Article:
guilty. Now switch it off already. Don't wallow."
McVeigh's sister sobbed in an unrestrained way. A lawyer raised an
eyebrow, mentioned conspiracy. Words flew from his mouth like bats,
dark, winged, secret.
Sharma found his voice. It had been lurking somewhere in his chest,
slipping down into his feet, scurrying outwards onto the carpet. It
came back squeaking but still there.
"No, no," he protested, "I just turned on the television to check on
tomorrow's weather. It seemed like rain."
"Oh yeah?" said Ann. Not a question but a jeer.
Sharma and Ann walked down the winding staircase until they hit hard
gravel. The earth beneath their feet was full of little stones, sharp
and mean. Like your eyes, thought Sharma, smiling nervously at
"Wrong shoes," said Ann, grimacing. She had blue pumps with round vents
at the sides. Portholes. She wobbled slightly, then righted herself.
"Where to? Indian?"
"Why not?" said Sharma, feeling gallant for no reason. He was hungry.
For breakfast he'd had a dispirited banana. No lunch. Sharma missed
the smell of puris cooking in hot oil, of eggplants sizzling
in masala. Here the smell of food was sanitized, banished into
the recesses of microwave platters, arising, if at all, like old sponges
filled with vegetable rot. He usually held his nose when he ate, a sign
of respect for the rubbery thing on his plate and a tribute to the memory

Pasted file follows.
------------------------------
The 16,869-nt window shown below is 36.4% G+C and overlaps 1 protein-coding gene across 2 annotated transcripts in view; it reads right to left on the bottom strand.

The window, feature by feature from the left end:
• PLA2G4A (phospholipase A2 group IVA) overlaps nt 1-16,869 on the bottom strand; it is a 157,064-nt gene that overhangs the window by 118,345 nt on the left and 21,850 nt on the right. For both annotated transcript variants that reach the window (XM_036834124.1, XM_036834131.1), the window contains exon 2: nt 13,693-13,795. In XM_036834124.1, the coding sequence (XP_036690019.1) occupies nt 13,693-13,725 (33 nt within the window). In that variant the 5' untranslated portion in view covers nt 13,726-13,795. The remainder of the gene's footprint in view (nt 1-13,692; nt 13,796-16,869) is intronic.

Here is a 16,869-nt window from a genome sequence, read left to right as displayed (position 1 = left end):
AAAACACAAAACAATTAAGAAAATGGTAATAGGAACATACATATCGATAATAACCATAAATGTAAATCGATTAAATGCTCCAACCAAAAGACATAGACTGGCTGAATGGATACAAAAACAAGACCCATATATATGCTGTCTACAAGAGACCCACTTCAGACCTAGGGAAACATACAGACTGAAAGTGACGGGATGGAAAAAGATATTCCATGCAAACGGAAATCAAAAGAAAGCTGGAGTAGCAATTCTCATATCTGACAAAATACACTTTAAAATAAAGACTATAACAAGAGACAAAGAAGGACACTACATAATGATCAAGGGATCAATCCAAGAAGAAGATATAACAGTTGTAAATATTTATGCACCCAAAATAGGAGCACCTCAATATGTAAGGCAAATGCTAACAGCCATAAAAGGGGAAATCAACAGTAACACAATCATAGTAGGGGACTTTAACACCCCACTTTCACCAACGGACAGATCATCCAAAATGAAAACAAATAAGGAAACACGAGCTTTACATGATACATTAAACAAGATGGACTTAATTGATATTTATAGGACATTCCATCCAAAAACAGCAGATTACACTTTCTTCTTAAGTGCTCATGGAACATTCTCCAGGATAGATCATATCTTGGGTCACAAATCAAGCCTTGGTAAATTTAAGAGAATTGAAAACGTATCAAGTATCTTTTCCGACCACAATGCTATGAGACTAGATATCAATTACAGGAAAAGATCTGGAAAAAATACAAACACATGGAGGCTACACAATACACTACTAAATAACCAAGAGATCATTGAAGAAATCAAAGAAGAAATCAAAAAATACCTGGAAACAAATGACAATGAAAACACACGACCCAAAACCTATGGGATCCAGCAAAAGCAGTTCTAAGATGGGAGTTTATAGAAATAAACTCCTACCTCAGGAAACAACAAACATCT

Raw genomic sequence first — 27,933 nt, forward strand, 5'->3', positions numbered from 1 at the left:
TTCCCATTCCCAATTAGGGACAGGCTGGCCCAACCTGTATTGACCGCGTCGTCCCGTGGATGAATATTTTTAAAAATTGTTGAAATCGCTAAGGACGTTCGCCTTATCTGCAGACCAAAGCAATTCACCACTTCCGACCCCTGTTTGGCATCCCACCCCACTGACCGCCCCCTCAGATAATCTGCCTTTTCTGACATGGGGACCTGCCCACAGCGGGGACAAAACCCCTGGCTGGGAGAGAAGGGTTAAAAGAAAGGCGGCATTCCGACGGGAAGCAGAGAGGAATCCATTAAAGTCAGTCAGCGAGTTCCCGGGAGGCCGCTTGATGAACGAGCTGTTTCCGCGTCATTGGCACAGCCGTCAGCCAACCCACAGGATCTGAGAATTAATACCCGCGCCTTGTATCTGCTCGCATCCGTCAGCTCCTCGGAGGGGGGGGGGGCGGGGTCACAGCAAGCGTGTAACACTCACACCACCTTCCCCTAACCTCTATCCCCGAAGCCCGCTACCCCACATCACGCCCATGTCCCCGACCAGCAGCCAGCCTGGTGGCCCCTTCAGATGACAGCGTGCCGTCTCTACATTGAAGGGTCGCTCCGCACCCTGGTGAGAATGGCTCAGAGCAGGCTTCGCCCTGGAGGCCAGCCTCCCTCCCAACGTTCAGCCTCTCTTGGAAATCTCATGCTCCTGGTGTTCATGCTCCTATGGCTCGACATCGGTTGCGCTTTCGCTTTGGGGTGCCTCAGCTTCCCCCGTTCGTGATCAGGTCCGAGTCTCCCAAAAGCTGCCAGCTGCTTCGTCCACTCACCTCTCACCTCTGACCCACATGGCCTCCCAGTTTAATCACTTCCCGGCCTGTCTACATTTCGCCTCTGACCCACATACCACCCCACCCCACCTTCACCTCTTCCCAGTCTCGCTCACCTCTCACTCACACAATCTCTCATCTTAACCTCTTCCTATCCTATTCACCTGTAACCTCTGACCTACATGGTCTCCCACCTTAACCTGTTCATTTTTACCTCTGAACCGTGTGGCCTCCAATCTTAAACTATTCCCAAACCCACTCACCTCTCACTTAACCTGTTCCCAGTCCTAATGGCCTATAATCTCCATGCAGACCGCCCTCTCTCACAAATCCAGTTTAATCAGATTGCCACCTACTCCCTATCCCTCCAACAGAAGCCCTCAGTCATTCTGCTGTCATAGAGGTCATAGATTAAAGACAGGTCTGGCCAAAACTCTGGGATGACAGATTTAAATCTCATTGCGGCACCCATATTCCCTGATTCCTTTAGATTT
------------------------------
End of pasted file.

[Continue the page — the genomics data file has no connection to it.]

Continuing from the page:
of evenings in Delhi under the jacaranda tree, its flowers casting a
fragrance over the richness of the meal, in benediction.
"To eat well is to sense divinity," offered Sharma, still recollecting,
hoping that his aphorism might suggest to Ann his hidden troves of wisdom.
Ann laughed though it was no joke.
"Funny man," she said, "though I guess a lot of you guys back in India
are starving. So it makes sense—sort of."
"No, no," said Sharma, "Not what I meant at all. Besides, India now
has a surplus grain production. We just don't distribute it evenly."
"What are you talking about?" said Ann. And Sharma wondered, too.
When Sharma killed his wife, he did it the same way he might brush
his teeth, with familiarity and a sense of routine. He did it slowly,
day by day, releasing from under her floating life the certainties of
her existence, until she sank, imperceptibly, without struggle, into
a stagnation without undertow, a complete stillness of the spirit. She
had come to him, after all, an unfinished thing, a child bride, almost
colorless except for her red bindi and her hennaed hands. He
had accepted her into his life the way a dog might walk into his yard,
a loping interruption to be chased away or fed, whatever his mood demanded.
Marriage wasn't so much an intrusion as a letting out of his life, like
the hem of old trousers, or a sneeze.